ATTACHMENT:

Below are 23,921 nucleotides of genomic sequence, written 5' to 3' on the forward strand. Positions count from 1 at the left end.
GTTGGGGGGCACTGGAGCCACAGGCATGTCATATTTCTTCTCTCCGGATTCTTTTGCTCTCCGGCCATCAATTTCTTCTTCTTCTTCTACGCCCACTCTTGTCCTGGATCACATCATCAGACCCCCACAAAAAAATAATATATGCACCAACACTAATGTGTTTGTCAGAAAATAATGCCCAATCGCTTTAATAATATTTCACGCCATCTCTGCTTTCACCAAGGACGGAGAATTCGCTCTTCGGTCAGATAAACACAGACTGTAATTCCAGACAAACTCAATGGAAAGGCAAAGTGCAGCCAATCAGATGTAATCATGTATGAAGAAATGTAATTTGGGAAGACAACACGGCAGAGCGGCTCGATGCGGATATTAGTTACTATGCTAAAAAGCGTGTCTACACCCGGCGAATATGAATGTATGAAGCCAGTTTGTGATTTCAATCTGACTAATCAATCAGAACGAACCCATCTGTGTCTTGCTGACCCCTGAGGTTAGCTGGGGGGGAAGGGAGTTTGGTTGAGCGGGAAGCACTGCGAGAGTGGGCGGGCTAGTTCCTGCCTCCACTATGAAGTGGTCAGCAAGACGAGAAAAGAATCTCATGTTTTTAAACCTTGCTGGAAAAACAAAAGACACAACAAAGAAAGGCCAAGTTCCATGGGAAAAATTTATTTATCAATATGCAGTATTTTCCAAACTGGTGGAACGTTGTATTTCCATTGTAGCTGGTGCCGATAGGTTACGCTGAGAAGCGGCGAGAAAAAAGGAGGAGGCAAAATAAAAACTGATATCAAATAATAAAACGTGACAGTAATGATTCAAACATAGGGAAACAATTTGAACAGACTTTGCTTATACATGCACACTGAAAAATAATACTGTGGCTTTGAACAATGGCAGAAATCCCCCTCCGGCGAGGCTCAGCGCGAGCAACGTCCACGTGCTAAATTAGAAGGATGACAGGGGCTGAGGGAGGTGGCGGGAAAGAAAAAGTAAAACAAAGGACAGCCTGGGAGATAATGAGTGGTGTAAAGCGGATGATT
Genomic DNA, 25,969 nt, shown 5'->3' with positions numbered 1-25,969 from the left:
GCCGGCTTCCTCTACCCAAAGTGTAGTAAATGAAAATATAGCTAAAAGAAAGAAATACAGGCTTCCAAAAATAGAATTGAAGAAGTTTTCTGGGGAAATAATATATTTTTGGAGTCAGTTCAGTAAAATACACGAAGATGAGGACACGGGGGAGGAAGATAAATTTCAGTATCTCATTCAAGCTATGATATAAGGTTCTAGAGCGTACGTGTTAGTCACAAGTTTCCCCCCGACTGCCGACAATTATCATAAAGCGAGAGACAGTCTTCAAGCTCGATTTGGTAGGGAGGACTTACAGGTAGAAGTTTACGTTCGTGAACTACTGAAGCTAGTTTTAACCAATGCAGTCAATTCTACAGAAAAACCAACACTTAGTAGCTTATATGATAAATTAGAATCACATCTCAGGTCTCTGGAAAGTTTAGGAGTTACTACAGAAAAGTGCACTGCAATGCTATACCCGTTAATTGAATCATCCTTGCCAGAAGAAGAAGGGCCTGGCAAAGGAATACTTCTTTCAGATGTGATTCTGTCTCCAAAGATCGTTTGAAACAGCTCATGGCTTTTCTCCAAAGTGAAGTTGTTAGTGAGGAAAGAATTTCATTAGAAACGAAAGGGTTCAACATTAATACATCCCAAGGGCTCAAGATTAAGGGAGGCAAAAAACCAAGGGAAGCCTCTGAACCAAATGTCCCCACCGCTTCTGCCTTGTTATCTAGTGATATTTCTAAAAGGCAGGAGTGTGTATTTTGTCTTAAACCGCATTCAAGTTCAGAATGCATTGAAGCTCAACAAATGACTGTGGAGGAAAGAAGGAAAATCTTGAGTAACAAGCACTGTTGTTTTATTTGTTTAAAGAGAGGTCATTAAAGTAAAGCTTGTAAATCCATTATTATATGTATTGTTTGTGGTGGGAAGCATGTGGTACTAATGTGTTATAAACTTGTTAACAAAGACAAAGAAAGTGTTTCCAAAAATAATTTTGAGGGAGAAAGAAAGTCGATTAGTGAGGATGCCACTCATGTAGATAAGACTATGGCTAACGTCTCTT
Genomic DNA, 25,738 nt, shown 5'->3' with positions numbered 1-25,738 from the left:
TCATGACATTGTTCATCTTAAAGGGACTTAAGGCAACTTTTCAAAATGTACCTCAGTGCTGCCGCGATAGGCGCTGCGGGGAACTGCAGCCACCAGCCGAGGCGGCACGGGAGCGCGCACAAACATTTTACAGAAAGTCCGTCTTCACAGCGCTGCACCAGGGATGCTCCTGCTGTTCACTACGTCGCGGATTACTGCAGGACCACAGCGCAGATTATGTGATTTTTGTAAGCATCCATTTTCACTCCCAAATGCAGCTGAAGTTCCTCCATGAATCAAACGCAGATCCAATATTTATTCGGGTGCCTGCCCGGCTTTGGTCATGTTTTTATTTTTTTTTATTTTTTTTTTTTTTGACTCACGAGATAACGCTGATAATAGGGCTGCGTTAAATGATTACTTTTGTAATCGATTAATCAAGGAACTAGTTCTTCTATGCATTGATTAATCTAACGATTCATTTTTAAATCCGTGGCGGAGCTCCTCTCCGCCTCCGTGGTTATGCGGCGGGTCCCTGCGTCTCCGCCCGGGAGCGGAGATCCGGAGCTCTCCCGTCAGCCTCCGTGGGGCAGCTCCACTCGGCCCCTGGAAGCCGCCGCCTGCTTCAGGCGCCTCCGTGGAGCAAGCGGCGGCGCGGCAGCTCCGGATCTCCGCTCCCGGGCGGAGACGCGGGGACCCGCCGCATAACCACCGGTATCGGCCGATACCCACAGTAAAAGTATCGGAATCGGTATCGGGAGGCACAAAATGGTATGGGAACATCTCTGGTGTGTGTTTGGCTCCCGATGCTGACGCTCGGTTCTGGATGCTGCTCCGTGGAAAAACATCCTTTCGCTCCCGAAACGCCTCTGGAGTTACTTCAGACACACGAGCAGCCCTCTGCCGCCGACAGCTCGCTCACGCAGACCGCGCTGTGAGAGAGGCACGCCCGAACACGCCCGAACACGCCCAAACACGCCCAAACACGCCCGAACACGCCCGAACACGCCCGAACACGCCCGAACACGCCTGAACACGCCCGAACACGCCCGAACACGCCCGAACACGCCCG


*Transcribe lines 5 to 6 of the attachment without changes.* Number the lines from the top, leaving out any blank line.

Genomic DNA, 25,738 nt, shown 5'->3' with positions numbered 1-25,738 from the left:
TCATGACATTGTTCATCTTAAAGGGACTTAAGGCAACTTTTCAAAATGTACCTCAGTGCTGCCGCGATAGGCGCTGCGGGGAACTGCAGCCACCAGCCGAGGCGGCACGGGAGCGCGCACAAACATTTTACAGAAAGTCCGTCTTCACAGCGCTGCACCAGGGATGCTCCTGCTGTTCACTACGTCGCGGATTACTGCAGGACCACAGCGCAGATTATGTGATTTTTGTAAGCATCCATTTTCACTCCCAAATGCAGCTGAAGTTCCTCCATGAATCAAACGCAGATCCAATATTTATTCGGGTGCCTGCCCGGCTTTGGTCATGTTTTTATTTTTTTTTATTTTTTTTTTTTTTGACTCACGAGATAACGCTGATAATAGGGCTGCGTTAAATGATTACTTTTGTAATCGATTAATCAAGGAACTAGTTCTTCTATGCATTGATTAATCTAACGATTCATTTTTAAATCCGTGGCGGAGCTCCTCTCCGCCTCCGTGGTTATGCGGCGGGTCCCTGCGTCTCCGCCCGGGAGCGGAGATCCGGAGCTCTCCCGTCAGCCTCCGTGGGGCAGCTCCACTCGGCCCCTGGAAGCCGCCGCCTGCTTCAGGCGCCTCCGTGGAGCAAGCGGCGGCGCGGCAGCTCCGGATCTCCGCTCCCGGGCGGAGACGCGGGGACCCGCCGCATAACCACCGGTATCGGCCGATACCCACAGTAAAAGTATCGGAATCGGTATCGGGAGGCACAAAATGGTATGGGAACATCTCTGGTGTGTGTTTGGCTCCCGATGCTGACGCTCGGTTCTGGATGCTGCTCCGTGGAAAAACATCCTTTCGCTCCCGAAACGCCTCTGGAGTTACTTCAGACACACGAGCAGCCCTCTGCCGCCGACAGCTCGCTCACGCAGACCGCGCTGTGAGAGAGGCACGCCCGAACACGCCCGAACACGCCCAAACACGCCCAAACACGCCCGAACACGCCCGAACACGCCCGAACACGCCCGAACACGCCTGAACACGCCCGAACACGCCCGAACACGCCCGAACACGCCCG